Comprehension: reading the evolution of UNIX time-sharing system

Time:2021-7-27

Thesis Name: the evolution of the UNIX time sharing system — Danis M. Ritchie

Dennis rich reviewed the process of creating UNIX with Ken Thompson at Bell Labs, and then introduced the most important parts of UNIX, including:

file system

  1. I-list: an array of i-nodes. Each i-node describes a file. I-node contains the metadata of the file, such as protection mode, type and size, and the physical location of the content
  2. Directory: a special file that contains a series of file names and related i-number. (I think i-number should be the ID of i-node)
  3. A special file is used to describe a device. A specific I – number corresponds to a specific device

Process control mechanism

The general steps for the shell to execute the command are as follows:

  1. The shell reads commands from the terminal
  2. Create a new process
  3. Subprocess execute command
  4. At the same time, the shell begins to wait until the subprocess is executed
  5. Shell goes back to the first step

It’s interesting. I simulated it with elixir:

defmodule MF.PC do
  def loop do
    cmd = IO.read(:line)
    pid = self()

    spawn(fn ->
      exec(cmd, pid)
    end)

    wait()
  end

  defp exec(cmd, pid) do
    send(pid, {:done, String.upcase(cmd)})
  end

  defp wait do
    receive do
      {:done, msg} ->
        IO.puts(msg)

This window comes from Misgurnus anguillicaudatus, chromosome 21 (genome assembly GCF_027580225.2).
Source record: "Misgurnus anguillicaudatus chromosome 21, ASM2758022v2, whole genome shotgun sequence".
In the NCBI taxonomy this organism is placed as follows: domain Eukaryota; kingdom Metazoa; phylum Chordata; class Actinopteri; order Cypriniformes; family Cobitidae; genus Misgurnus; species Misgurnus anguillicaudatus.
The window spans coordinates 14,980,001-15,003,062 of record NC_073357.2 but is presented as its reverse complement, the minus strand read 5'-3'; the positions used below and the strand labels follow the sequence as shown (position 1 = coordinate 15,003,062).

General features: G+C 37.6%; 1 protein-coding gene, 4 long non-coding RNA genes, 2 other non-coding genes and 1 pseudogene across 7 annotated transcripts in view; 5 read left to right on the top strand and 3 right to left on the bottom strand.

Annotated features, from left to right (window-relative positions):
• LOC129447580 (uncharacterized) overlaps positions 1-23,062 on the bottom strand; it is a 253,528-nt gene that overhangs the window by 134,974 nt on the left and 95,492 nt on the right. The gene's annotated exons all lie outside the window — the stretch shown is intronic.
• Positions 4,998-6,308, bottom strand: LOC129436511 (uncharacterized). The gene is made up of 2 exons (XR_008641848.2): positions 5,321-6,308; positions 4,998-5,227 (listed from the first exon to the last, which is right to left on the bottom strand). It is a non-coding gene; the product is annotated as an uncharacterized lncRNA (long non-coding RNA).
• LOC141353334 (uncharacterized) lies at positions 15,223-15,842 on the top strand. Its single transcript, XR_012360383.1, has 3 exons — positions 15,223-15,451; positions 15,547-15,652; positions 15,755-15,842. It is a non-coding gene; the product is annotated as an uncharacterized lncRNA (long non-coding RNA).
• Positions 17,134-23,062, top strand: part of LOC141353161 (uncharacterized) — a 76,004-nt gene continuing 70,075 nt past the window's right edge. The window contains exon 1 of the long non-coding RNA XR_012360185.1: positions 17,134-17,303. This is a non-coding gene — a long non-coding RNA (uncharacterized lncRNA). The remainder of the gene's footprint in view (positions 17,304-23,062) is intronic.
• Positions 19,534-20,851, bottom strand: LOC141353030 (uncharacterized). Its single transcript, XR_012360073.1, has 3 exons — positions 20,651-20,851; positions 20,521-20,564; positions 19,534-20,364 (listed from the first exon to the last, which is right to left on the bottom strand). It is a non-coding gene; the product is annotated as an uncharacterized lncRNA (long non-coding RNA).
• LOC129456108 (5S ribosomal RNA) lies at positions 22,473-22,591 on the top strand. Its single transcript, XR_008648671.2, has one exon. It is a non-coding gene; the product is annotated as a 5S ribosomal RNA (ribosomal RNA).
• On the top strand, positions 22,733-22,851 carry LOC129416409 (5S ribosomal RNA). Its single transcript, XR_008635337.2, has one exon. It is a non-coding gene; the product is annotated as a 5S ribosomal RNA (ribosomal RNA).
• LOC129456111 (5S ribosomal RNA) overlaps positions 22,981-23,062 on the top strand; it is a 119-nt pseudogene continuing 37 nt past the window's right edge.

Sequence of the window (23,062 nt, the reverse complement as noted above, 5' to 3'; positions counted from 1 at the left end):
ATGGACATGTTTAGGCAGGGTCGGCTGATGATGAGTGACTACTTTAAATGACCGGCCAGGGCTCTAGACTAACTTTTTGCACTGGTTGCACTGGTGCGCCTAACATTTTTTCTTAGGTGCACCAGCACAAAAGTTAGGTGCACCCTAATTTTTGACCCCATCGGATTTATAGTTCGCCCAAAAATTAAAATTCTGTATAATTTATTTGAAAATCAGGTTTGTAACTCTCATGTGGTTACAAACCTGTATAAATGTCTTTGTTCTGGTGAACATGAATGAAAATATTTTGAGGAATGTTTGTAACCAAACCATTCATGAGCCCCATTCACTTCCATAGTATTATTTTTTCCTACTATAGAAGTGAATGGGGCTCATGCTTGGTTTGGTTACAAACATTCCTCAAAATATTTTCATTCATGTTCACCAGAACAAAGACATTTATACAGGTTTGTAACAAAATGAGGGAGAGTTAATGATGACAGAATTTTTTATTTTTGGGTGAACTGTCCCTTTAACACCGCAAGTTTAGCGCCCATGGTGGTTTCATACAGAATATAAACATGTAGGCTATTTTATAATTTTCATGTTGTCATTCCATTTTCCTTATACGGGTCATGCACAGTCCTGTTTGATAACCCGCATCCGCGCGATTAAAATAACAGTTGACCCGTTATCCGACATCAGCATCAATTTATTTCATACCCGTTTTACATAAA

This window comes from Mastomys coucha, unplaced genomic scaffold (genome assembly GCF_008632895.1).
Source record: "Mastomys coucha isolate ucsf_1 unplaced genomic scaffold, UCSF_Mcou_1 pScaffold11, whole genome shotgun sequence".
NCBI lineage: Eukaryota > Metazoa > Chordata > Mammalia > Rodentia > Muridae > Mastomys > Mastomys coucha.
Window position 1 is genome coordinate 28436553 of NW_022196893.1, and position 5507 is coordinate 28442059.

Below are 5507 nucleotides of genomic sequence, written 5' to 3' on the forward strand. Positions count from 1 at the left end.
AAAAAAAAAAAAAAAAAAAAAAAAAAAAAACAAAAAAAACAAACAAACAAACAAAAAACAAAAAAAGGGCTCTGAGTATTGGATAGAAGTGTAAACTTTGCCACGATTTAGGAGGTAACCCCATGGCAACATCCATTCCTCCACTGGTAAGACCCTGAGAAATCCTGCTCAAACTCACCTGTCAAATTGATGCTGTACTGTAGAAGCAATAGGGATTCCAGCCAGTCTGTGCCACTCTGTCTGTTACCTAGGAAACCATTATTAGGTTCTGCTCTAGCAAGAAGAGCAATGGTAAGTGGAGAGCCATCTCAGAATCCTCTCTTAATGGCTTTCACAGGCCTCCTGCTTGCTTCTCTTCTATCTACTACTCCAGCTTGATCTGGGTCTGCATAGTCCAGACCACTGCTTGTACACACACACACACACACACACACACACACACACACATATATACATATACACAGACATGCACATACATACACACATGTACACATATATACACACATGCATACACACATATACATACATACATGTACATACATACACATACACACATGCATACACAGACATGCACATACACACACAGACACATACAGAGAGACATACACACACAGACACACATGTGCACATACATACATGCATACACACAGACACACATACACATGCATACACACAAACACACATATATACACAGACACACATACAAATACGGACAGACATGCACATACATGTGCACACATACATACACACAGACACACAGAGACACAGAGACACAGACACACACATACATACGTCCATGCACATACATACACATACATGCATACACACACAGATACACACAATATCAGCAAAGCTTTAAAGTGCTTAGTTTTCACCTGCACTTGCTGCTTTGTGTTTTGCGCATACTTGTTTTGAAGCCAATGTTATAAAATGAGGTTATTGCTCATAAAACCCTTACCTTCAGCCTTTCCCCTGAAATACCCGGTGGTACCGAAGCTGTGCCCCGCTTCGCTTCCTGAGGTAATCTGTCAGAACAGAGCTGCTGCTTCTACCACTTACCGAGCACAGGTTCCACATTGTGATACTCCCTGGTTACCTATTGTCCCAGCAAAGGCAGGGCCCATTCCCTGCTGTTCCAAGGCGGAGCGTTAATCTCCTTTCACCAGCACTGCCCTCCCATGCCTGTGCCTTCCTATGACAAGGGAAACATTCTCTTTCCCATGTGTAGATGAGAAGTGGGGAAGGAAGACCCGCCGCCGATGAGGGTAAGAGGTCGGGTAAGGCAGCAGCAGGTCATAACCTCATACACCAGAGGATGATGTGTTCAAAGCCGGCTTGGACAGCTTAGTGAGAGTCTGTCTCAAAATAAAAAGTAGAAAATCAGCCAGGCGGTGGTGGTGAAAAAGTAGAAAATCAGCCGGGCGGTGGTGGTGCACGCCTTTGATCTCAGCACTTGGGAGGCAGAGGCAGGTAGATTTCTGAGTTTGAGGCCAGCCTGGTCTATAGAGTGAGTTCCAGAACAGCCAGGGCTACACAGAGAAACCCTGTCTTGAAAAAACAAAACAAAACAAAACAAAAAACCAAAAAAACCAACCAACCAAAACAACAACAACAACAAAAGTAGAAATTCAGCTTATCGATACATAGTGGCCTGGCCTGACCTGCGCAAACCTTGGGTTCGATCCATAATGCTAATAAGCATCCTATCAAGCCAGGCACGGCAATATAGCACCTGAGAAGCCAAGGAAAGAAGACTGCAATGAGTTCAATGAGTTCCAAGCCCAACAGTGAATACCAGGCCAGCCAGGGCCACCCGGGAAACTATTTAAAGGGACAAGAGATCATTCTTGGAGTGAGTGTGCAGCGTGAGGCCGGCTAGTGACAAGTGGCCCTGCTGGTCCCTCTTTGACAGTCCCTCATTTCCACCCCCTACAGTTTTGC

loop()
    end
  end
end

Whatever you enter, uppercase input is returned

iex(2)> MF.PC.loop
hello
HELLO

how are u
HOW ARE U

fine
FINE

good bye
GOOD BYE

Well, it’s boring. Just understand the process messaging mode in UNIX

A very interesting bug mentioned in the paper is the chdir command at the beginning, that iscdAs a result, only the working directory of the child process has changed, which has no effect on the shell itselfcdIt becomes a special command and is only executed in the current process

An interesting bug is also mentioned in the paper. If there are the following commands in a script file “comfile”:

ls
who

Then we execute in the shell:

sh comfile >output

The expected result islsandwhoBut in fact, UNIX initially saved the IO pointer of the file in the process of executing “open file”, that is, the main shell process, and we used it to perform the write operationshThe sub shell opened by the command, so the IO pointer of the file never changes, resulting inwhoOutput handlelsIn order to fix this problem, they added a table to the system and saved the IO pointers of all open files

As a digression, it suddenly occurred to me that the writing location of the file cannot be specified in elixir. It is OK to check it:

iex(4)> :file.read_file "comfile"
{:ok, "ls\nwho\n"}
iex(5)> {:ok, device} = :file.open "comfile", [:raw, :write]
{:ok,
 {:file_descriptor, :prim_file,
  %{
    handle: #Reference<0.1011150086.1394212882.243351>,
    owner: #PID<0.110.0>,
    r_ahead_size: 0,
    r_buffer: #Reference<0.1011150086.1394212865.243949>
  }}}
iex(6)> :file.pwrite(device, 1, 'hello')                  
:ok
iex(7)> :file.read_file "comfile"                           
{:ok, <<0, 104, 101, 108, 108, 111>>}
iex(8)> <<104, 101, 108, 108, 111>>
"hello"

Finally, I mentioned the pipe operator|And C language

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